Reading as a Spiritual Practice: Ink and Honey
If you have not read the book, Ink and Honey by Sibyl Dana Reynolds, order your copy now. You will be blessed.
Ink and Honey is set in France in the thirteenth century. The inquisitorial squads were very real and very dangerous. The church was a man’s world and a world dominated by the culture of the Crusades. While women existed as anchorites or nuns, the REAL work of church life was done by men. Women who attempted to exist beyond these rules were immediately suspect. Ink and Honey records the fictional story of one such group.
The women of Belle Coeur form a sisterhood that wants to exist on the fringes. These women are drawn together from very different places–some are married but alone as their husbands fight in the Crusades, some are widows, some are single and before Belle Coeur they are vagrants. Some are young and avoiding their destiny in arranged marriages without love or hope. All are drawn together from their desire to live a life of service to God but free of the church’s oppression. They are mystics and healers in a time when such gifts were immediate cause for burning at the stake. They are artistic and creative with their writing and storytelling when women weren’t to even know such arts. They are compassionate and welcoming when they were supposed to be harsh rule followers.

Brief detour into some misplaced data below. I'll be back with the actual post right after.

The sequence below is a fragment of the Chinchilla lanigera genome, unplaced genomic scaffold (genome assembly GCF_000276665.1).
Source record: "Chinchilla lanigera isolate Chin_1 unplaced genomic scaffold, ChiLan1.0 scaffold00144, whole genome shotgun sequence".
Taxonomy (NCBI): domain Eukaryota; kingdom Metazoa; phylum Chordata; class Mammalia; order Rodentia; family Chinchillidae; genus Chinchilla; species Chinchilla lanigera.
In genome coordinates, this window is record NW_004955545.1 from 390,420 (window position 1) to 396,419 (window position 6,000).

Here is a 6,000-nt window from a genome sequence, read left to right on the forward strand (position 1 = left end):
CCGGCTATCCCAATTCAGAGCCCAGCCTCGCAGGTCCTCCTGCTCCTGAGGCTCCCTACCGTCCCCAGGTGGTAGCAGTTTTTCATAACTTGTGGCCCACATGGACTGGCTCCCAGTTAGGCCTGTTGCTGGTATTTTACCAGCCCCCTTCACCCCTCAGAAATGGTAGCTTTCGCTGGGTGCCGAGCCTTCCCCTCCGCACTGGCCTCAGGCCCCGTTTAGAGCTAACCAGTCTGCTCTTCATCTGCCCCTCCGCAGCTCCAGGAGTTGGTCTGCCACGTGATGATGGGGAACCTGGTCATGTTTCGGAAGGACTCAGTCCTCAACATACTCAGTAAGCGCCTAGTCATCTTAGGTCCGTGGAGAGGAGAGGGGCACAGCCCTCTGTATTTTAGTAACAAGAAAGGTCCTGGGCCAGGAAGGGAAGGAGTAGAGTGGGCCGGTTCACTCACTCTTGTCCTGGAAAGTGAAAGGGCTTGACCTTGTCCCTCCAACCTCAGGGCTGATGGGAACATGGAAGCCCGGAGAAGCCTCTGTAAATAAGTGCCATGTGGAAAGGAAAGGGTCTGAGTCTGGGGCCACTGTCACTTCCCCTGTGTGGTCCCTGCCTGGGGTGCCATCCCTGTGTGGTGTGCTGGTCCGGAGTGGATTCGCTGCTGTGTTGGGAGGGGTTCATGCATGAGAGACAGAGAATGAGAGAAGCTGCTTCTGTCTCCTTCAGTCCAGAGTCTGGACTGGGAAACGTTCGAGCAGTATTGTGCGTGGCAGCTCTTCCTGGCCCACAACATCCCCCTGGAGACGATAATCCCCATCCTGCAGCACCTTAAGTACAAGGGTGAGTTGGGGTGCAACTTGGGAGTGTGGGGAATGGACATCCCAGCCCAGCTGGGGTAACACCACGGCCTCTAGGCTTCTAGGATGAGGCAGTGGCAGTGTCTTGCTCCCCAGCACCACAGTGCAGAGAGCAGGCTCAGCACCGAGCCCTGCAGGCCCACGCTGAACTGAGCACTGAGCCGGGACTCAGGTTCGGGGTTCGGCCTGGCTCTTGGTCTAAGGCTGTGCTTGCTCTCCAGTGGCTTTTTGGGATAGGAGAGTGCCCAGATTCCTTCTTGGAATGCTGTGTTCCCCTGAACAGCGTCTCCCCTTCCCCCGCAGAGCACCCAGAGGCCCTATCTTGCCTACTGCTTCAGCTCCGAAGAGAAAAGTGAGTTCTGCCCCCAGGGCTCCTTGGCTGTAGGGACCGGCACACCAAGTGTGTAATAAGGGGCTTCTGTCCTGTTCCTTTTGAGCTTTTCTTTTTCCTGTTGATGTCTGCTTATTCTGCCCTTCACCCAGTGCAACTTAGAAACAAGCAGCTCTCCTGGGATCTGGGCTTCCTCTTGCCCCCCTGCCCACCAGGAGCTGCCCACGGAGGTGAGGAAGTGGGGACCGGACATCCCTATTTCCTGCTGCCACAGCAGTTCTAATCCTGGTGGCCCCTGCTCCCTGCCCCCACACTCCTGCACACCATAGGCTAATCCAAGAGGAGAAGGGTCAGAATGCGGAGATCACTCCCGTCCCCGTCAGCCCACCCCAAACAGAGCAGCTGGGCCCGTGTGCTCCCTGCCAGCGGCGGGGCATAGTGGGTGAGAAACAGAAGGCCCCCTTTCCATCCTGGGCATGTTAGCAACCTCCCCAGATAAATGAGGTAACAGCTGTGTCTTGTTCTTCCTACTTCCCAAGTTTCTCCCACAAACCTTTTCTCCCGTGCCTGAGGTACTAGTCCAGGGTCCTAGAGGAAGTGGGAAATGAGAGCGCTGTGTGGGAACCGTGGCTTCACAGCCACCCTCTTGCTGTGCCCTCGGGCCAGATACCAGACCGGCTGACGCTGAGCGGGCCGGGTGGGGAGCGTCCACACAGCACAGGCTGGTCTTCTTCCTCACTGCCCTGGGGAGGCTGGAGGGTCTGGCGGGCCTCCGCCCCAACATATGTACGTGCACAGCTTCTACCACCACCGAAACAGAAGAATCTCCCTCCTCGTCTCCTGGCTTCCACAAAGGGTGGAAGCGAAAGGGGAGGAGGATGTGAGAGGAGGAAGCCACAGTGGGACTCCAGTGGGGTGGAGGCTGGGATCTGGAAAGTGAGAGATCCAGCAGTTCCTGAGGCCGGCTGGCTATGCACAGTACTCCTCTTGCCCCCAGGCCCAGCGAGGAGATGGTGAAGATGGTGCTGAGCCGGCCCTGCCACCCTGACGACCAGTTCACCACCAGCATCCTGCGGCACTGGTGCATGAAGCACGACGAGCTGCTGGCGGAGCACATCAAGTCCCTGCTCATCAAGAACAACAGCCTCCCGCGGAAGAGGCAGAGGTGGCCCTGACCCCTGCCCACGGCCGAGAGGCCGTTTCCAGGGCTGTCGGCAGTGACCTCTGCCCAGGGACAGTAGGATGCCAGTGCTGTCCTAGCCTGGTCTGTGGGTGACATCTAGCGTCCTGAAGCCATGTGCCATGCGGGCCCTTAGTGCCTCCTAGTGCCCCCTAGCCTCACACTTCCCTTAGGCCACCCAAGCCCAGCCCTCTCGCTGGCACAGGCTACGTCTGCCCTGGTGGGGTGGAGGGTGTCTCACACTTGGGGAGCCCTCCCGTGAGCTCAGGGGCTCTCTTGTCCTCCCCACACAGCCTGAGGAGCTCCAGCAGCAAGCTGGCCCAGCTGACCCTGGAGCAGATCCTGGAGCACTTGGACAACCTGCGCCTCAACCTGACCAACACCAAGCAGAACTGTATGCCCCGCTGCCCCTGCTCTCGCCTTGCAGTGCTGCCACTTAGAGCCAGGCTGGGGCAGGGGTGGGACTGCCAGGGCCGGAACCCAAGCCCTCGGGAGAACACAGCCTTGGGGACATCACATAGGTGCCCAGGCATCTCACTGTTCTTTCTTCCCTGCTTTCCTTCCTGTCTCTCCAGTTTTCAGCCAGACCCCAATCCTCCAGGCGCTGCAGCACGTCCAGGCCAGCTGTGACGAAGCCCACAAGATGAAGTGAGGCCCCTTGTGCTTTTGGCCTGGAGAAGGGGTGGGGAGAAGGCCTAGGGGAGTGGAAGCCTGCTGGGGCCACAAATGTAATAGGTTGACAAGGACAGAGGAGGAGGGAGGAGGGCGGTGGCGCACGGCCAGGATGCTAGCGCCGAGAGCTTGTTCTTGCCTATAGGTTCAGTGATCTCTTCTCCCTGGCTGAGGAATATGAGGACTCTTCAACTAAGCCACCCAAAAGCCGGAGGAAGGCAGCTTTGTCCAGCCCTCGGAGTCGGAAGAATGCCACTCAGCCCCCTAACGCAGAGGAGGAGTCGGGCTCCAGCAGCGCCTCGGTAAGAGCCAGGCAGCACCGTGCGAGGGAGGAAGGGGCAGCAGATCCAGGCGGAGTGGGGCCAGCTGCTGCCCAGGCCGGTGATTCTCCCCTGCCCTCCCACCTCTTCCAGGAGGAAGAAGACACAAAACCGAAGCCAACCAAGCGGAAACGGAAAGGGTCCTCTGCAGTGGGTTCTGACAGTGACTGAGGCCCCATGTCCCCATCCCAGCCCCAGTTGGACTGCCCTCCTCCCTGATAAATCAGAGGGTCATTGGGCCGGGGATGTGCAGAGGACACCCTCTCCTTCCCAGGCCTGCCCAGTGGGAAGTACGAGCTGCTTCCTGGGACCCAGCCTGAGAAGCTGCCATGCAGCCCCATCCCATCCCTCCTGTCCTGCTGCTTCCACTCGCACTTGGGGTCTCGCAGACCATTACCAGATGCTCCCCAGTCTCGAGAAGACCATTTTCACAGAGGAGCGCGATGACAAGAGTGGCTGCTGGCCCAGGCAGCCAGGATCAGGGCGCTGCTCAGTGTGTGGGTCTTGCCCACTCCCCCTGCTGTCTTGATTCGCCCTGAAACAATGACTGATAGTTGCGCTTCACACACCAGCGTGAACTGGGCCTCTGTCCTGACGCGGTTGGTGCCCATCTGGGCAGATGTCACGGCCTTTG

There is sacred life in this story for me. I live in a religious tradition that does not hear women’s stories. I live in a religious tradition that distrusts mystics and creativity and compassion. And in this story, I find my story. I hear my own song. I feel a kindred-spirit-ness. My own journey to be with God has not followed the path of convention. Maybe yours hasn’t either.
This beautiful book has reminded me that “margin people” have always been around and sometimes they have an advantage of hearing more clearly the song that God is singing to create a new world because they don’t have a box to keep God contained.